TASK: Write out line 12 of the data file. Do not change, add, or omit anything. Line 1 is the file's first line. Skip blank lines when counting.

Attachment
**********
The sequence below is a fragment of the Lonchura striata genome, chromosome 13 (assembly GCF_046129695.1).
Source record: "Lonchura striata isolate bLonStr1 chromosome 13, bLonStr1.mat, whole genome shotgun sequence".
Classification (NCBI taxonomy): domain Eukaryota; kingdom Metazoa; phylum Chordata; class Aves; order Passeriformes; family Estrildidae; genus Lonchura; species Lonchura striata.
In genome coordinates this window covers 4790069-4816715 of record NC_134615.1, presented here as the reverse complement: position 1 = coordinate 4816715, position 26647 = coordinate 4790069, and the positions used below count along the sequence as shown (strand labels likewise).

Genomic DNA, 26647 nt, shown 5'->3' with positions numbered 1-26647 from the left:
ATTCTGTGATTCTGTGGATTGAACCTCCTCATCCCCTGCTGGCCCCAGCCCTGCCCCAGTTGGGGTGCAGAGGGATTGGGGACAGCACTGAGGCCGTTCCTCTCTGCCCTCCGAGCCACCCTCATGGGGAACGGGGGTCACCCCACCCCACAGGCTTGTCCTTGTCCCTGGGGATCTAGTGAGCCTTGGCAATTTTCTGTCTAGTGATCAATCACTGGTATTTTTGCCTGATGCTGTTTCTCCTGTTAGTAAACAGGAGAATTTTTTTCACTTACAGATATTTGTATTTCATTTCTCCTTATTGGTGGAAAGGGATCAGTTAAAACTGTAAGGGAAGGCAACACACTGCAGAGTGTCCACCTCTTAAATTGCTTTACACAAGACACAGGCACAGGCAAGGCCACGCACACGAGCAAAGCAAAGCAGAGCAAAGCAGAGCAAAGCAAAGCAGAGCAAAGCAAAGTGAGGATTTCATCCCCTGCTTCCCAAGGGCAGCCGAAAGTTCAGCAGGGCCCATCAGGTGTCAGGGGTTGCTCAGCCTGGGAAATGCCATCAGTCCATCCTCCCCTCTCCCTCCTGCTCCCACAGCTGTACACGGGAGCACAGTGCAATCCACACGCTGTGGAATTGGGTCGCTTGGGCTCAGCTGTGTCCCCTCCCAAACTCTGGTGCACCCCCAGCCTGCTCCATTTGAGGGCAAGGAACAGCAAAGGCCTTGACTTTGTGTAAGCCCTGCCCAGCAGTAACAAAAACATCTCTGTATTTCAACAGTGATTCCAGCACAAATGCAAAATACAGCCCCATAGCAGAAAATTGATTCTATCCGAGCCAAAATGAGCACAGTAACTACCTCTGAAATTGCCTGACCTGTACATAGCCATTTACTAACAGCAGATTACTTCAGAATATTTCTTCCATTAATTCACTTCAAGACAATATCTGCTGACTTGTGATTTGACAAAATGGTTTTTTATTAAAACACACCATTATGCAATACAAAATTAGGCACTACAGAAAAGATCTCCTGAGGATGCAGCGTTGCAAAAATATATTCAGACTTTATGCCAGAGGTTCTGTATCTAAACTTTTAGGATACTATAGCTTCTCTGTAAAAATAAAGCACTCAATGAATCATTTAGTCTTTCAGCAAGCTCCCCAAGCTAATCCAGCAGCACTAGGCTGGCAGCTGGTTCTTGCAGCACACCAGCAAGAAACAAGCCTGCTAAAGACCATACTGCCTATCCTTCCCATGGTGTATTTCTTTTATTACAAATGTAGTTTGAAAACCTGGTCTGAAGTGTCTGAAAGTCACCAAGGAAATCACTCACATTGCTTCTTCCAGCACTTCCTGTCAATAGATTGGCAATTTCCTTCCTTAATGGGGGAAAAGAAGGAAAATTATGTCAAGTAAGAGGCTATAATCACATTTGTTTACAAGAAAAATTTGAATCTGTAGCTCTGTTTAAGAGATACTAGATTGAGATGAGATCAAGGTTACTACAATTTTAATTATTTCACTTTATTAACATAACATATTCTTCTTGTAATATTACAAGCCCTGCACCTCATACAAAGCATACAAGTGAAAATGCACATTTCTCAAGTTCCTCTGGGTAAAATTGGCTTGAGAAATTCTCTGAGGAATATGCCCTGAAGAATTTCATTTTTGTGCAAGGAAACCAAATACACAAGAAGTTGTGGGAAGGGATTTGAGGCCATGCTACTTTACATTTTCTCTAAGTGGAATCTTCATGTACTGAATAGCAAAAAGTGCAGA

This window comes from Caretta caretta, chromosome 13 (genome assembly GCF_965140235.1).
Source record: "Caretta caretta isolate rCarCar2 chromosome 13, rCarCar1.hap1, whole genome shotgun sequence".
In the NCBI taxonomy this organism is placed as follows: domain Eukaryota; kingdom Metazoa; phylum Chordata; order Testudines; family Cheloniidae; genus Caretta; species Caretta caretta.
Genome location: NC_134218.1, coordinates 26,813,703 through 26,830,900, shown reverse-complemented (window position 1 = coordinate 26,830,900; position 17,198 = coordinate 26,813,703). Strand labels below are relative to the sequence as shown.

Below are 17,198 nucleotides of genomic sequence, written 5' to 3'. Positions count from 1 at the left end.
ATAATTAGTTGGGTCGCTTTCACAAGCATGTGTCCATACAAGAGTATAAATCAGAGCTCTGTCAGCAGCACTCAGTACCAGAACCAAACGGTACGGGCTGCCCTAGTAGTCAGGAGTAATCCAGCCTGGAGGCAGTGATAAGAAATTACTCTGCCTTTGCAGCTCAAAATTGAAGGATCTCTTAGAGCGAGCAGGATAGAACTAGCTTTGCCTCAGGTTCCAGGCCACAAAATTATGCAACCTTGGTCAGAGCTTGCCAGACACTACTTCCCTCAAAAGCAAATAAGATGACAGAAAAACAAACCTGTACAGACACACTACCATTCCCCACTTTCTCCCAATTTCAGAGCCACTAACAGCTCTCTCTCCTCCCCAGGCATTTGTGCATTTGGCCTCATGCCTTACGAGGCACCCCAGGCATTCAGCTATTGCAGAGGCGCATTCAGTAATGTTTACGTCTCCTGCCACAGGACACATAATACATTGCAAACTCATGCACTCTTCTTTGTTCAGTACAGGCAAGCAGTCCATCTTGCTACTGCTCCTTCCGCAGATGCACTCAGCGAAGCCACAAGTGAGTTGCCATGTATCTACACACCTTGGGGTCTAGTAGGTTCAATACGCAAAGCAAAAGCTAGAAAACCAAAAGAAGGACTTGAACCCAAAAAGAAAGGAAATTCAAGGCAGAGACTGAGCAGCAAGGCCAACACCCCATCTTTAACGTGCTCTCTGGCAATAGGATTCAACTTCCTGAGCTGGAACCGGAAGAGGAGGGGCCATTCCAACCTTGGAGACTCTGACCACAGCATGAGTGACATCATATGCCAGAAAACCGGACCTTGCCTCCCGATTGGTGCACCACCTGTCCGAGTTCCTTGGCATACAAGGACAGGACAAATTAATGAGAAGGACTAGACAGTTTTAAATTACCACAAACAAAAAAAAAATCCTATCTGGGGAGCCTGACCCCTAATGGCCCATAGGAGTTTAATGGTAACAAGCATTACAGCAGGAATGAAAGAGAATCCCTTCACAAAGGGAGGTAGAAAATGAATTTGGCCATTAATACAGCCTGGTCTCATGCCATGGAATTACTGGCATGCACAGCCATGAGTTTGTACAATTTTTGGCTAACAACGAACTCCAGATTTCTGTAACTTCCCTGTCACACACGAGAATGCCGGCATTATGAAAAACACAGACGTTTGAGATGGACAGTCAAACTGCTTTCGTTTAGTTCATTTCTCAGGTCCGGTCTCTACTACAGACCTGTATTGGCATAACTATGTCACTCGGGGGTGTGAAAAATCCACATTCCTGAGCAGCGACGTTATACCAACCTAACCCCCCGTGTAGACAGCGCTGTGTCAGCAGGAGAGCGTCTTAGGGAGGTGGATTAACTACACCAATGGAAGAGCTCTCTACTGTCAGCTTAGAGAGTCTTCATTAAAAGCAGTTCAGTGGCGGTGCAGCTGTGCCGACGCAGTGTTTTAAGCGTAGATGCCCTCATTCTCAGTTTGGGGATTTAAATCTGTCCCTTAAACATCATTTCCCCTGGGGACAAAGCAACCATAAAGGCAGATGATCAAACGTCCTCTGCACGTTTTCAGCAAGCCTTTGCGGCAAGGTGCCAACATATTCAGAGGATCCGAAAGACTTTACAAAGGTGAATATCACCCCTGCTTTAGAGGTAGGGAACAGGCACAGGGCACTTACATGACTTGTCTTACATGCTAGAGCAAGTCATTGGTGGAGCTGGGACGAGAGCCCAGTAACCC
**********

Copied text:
ATAATTAGTTGGGTCGCTTTCACAAGCATGTGTCCATACAAGAGTATAAATCAGAGCTCTGTCAGCAGCACTCAGTACCAGAACCAAACGGTACGGGCTGCCCTAGTAGTCAGGAGTAATCCAGCCTGGAGGCAGTGATAAGAAATTACTCTGCCTTTGCAGCTCAAAATTGAAGGATCTCTTAGAGCGAGCAGGATAGAACTAGCTTTGCCTCAGGTTCCAGGCCACAAAATTATGCAACCTTGGTCAGAGCTTGCCAGACACTACTTCCCTCAAAAGCAAATAAGATGACAGAAAAACAAACCTGTACAGACACACTACCATTCCCCACTTTCTCCCAATTTCAGAGCCACTAACAGCTCTCTCTCCTCCCCAGGCATTTGTGCATTTGGCCTCATGCCTTACGAGGCACCCCAGGCATTCAGCTATTGCAGAGGCGCATTCAGTAATGTTTACGTCTCCTGCCACAGGACACATAATACATTGCAAACTCATGCACTCTTCTTTGTTCAGTACAGGCAAGCAGTCCATCTTGCTACTGCTCCTTCCGCAGATGCACTCAGCGAAGCCACAAGTGAGTTGCCATGTATCTACACACCTTGGGGTCTAGTAGGTTCAATACGCAAAGCAAAAGCTAGAAAACCAAAAGAAGGACTTGAACCCAAAAAGAAAGGAAATTCAAGGCAGAGACTGAGCAGCAAGGCCAACACCCCATCTTTAACGTGCTCTCTGGCAATAGGATTCAACTTCCTGAGCTGGAACCGGAAGAGGAGGGGCCATTCCAACCTTGGAGACTCTGACCACAGCATGAGTGACATCATATGCCAGAAAACCGGACCTTGCCTCCCGATTGGTGCACCACCTGTCCGAGTTCCTTGGCATACAAGGACAGGACAAATTAATGAGAAGGACTAGACAGTTTTAAATTACCACAAACAAAAAAAAAATCCTATCTGGGGAGCCTGACCCCTAATGGCCCATAGGAGTTTAATGGTAACAAGCATTACAGCAGGAATGAAAGAGAATCCCTTCACAAAGGGAGGTAGAAAATGAATTTGGCCATTAATACAGCCTGGTCTCATGCCATGGAATTACTGGCATGCACAGCCATGAGTTTGTACAATTTTTGGCTAACAACGAACTCCAGATTTCTGTAACTTCCCTGTCACACACGAGAATGCCGGCATTATGAAAAACACAGACGTTTGAGATGGACAGTCAAACTGCTTTCGTTTAGTTCATTTCTCAGGTCCGGTCTCTACTACAGACCTGTATTGGCATAACTATGTCACTCGGGGGTGTGAAAAATCCACATTCCTGAGCAGCGACGTTATACCAACCTAACCCCCCGTGTAGACAGCGCTGTGTCAGCAGGAGAGCGTCTTAGGGAGGTGGATTAACTACACCAATGGAAGAGCTCTCTACTGTCAGCTTAGAGAGTCTTCATTAAAAGCAGTTCAGTGGCGGTGCAGCTGTGCCGACGCAGTGTTTTAAGCGTAGATGCCCTCATTCTCAGTTTGGGGATTTAAATCTGTCCCTTAAACATCATTTCCCCTGGGGACAAAGCAACCATAAAGGCAGATGATCAAACGTCCTCTGCACGTTTTCAGCAAGCCTTTGCGGCAAGGTGCCAACATATTCAGAGGATCCGAAAGACTTTACAAAGGTGAATATCACCCCTGCTTTAGAGGTAGGGAACAGGCACAGGGCACTTACATGACTTGTCTTACATGCTAGAGCAAGTCATTGGTGGAGCTGGGACGAGAGCCCAGTAACCC